06 January 2009

Caltrain Right Of Way Maps

The table below contains maps of the Caltrain right of way, with key dimensions like ROW widths and the approximate boundaries of property owned by the Peninsula Corridor Joint Powers Board (Caltrain), the Union Pacific Railroad, local transit agencies, and others. This information will be useful in discussing the impact of HSR on peninsula communities.

The maps date mostly from March 2007. This public information was provided by Caltrain upon request; thanks to Brian Fitzpatrick (Manager Real Estate & Development) as well as Martha Martinez (PCJPB Secretary). The files are provided as-is; I decided against consolidating a large PDF to spare server bandwidth and allow linking to individual areas of concern along the line.













































































































































































































































































































































MilepostCityStationPDF Map
0 to 1San Francisco4th & King00-TCCM-200-B.pdf
1 to 2San Francisco22nd Street01-TCCM-200-B.pdf
2 to 3San Francisco

02-TCCM-200-B.pdf
3 to 4San Francisco

03-TCCM-200-B.pdf
4 to 5San Francisco

04-TCCM-200-B.pdf
5 to 6San Francisco / BrisbaneBayshore05-TCCM-200-B.pdf
6 to 7Brisbane

06-TCCM-200-B.pdf
7 to 8Brisbane / South San Francisco

07-TCCM-200-B.pdf
8 to 9South San Francisco

08-TCCM-200-B.pdf
9 to 10South San FranciscoSouth San Francisco09-TCCM-200-B.pdf
10 to 11South San Francisco / San Bruno

10-TCCM-200-B.pdf
11 to 12San BrunoSan Bruno11-TCCM-200-B.pdf
12 to 13San Bruno / Millbrae

12-TCCM-200-B.pdf
13 to 14Millbrae / BurlingameMillbrae13-TCCM-200-B.pdf
14 to 15Burlingame

14-TCCM-200-B.pdf
15 to 16BurlingameBroadway15-TCCM-200-B.pdf
16 to 17Burlingame / San MateoBurlingame16-TCCM-200-B.pdf
17 to 18San MateoSan Mateo17-TCCM-200-B.pdf
18 to 19San Mateo

18-TCCM-200-B.pdf
19 to 20San MateoHayward Park19-TCCM-200-B.pdf
20 to 21San MateoHillsdale20-TCCM-200-B.pdf
21 to 22San Mateo / BelmontBelmont21-TCCM-200-B.pdf
22 to 23Belmont / San Carlos

22-TCCM-200-B.pdf
23 to 24San CarlosSan Carlos23-TCCM-200-B.pdf
24 to 25San Carlos / Redwood City

24-TCCM-200-B.pdf
25 to 26Redwood CityRedwood City25-TCCM-200-B.pdf
26 to 27Redwood City / Unincorporated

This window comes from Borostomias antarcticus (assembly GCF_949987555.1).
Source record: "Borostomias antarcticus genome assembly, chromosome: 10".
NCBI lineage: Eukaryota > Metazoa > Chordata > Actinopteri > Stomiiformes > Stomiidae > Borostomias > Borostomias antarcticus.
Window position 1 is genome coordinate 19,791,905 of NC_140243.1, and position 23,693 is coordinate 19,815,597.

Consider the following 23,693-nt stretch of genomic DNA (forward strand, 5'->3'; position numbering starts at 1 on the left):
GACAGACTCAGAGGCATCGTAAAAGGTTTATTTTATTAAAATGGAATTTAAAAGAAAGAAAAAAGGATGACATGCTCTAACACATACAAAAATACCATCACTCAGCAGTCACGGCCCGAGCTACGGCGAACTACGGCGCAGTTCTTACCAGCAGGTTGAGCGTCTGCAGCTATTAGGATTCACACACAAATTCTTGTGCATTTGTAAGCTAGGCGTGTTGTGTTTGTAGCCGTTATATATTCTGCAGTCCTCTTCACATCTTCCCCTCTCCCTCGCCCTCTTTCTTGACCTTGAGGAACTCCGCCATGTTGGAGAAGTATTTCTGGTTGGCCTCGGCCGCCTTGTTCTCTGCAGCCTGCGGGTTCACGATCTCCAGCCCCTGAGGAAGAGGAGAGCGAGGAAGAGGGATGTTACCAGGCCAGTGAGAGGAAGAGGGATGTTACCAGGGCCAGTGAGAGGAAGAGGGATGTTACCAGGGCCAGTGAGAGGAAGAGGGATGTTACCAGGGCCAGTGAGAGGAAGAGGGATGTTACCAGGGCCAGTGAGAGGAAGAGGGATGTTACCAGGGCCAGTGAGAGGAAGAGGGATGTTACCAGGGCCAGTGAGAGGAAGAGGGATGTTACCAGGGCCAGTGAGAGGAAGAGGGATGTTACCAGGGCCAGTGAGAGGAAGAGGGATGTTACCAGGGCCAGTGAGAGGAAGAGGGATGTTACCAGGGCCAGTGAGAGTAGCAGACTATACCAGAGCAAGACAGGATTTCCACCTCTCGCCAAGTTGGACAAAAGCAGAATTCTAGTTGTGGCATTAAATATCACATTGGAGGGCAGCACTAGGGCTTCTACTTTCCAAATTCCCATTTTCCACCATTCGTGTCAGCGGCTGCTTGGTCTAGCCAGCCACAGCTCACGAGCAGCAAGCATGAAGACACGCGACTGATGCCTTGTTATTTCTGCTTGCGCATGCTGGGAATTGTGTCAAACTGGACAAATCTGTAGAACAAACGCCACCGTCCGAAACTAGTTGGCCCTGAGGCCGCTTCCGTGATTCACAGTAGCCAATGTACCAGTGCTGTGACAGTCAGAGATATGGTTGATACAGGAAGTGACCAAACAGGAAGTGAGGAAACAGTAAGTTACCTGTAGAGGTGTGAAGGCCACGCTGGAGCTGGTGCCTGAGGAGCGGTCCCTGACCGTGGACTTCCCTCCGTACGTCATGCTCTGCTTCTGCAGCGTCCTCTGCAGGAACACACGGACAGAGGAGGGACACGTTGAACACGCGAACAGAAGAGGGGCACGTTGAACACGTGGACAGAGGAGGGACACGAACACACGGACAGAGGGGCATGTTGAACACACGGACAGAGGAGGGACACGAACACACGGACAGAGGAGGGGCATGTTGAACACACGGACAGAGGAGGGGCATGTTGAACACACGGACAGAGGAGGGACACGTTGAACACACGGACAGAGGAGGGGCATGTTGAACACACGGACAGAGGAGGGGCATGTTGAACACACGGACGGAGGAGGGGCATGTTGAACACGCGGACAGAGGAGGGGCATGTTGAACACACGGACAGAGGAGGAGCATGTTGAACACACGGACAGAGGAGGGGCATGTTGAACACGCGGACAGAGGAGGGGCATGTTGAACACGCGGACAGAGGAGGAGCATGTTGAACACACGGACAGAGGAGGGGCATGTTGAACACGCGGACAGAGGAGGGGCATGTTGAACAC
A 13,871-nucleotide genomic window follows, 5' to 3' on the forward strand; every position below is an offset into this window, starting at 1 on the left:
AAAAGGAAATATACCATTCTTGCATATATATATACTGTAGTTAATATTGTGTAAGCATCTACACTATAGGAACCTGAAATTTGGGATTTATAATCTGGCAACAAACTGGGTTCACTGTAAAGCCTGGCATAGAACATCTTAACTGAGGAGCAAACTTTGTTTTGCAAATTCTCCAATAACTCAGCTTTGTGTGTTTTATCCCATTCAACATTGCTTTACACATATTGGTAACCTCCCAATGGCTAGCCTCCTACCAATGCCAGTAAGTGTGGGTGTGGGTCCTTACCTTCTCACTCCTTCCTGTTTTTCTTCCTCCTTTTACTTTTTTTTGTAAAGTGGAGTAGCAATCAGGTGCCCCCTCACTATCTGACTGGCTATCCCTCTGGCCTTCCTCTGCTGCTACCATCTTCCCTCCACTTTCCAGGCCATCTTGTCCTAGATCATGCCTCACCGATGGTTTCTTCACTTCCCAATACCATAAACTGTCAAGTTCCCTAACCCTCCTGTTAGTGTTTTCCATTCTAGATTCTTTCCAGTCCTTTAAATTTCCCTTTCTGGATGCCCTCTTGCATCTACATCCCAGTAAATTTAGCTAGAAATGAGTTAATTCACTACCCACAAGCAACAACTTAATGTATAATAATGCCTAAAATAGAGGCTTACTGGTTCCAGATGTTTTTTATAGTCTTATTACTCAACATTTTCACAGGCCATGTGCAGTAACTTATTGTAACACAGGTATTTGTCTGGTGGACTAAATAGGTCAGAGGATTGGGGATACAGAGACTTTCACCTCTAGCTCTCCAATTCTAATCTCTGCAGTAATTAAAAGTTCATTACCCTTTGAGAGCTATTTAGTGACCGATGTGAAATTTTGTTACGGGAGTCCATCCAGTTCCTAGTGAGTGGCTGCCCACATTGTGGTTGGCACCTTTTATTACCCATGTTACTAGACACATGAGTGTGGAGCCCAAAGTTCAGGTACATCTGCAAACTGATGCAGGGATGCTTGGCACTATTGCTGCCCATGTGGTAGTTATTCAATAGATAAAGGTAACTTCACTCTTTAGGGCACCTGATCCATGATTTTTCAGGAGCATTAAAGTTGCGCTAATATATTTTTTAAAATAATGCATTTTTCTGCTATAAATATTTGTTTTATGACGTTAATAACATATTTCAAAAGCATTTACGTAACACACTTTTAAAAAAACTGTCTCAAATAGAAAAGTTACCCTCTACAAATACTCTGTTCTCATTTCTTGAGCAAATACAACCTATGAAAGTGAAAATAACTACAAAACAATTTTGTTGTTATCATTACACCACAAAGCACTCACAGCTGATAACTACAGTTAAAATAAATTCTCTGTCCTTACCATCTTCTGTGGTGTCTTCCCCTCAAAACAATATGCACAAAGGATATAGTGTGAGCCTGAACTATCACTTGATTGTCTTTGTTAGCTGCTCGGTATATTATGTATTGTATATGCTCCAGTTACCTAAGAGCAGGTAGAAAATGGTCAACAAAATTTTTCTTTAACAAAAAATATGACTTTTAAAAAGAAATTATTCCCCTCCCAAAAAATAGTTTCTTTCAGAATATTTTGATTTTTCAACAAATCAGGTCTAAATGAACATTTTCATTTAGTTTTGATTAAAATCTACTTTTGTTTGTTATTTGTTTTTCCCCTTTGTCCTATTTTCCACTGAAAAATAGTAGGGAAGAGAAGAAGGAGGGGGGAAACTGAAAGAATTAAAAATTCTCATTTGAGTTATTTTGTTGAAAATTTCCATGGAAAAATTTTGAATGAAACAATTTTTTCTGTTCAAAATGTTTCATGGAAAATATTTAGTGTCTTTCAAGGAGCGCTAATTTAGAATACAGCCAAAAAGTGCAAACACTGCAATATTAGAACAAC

26-TCCM-200-B.pdf
27 to 28Unincorporated / AthertonAtherton27-TCCM-200-B.pdf
28 to 29Atherton / Menlo ParkMenlo Park28-TCCM-200-B.pdf
29 to 30Menlo Park / Palo Alto

29-TCCM-200-B.pdf
30 to 31Palo AltoPalo Alto30-TCCM-200-B.pdf
31 to 32Palo AltoCalifornia Ave.31-TCCM-200-B.pdf
32 to 33Palo Alto

32-TCCM-200-B.pdf
33 to 34Palo Alto / Mountain View

33-TCCM-200-B.pdf
34 to 35Mountain ViewSan Antonio34-TCCM-200-B.pdf
35 to 36Mountain View

35-TCCM-200-B.pdf
36 to 37Mountain ViewMountain View36-TCCM-200-B.pdf
37 to 38Mountain View / Sunnyvale

37-TCCM-200-B.pdf
38 to 39SunnyvaleSunnyvale38-TCCM-200-B.pdf
39 to 40Sunnyvale

39-TCCM-200-B.pdf
40 to 41SunnyvaleLawrence40-TCCM-200-B.pdf
41 to 42Sunnyvale / Santa Clara

41-TCCM-200-B.pdf
42 to 43Santa Clara

42-TCCM-200-B.pdf
43 to 44Santa Clara

43-TCCM-200-B.pdf
44 to 45Santa Clara

44-TCCM-200-B.pdf
45 to 46Santa Clara / San JoseSanta Clara45-TCCM-200-B.pdf
46 to 47San Jose

46-TCCM-200-B.pdf
47 to 48San JoseSan Jose Diridon47-TCCM-200-B.pdf
48 to 49San Jose

48-TCCM-200-B.pdf
49 to 50San JoseTamien49-TCCM-200-B.pdf
50 to 51San Jose

50-TCCM-200-B.pdf
51 to 52San Jose

51-TCCM-200-B.pdf
77 to 78GilroyGilroy77-TCCM-200-B.pdf
78 to 79Gilroy

78-TCCM-200-B.pdf

19 comments:

  1. Michael Kiesling07 January, 2009 10:42

    Clem-

    Great stuff. Thanks a lot.

    -Michael

    ReplyDelete
  2. This raises a number of questions. Is 75' wide enough for four tracks, two being HSR supporting. Will the need to be eminent domain adverse takings both for corridor widening as well as for construction easements? Will construction require shoofly tracks on one side of the existing rail corridor?

    ReplyDelete
  3. Does HSR not require any safety buffer zones whatsoever? For example, today, Caltrain runs down the middle of a 75ft to 100ft wide stip of land. In case of an accident or emergency (earthquake or something) if trains are about 20 ft tall, it still provides a buffer zone of about 30-50 feet of completely blank unused land between the tracks and the people (the cars, streets, houses, schools, parks, etc) on both sides of the tracks. But if they run tracks right up to the outer limits of the Caltrain ROW - no buffer zones remain whatsoever. Are there really no buffer zones around the HSR lines required, especially in earthquake country? Even around schools?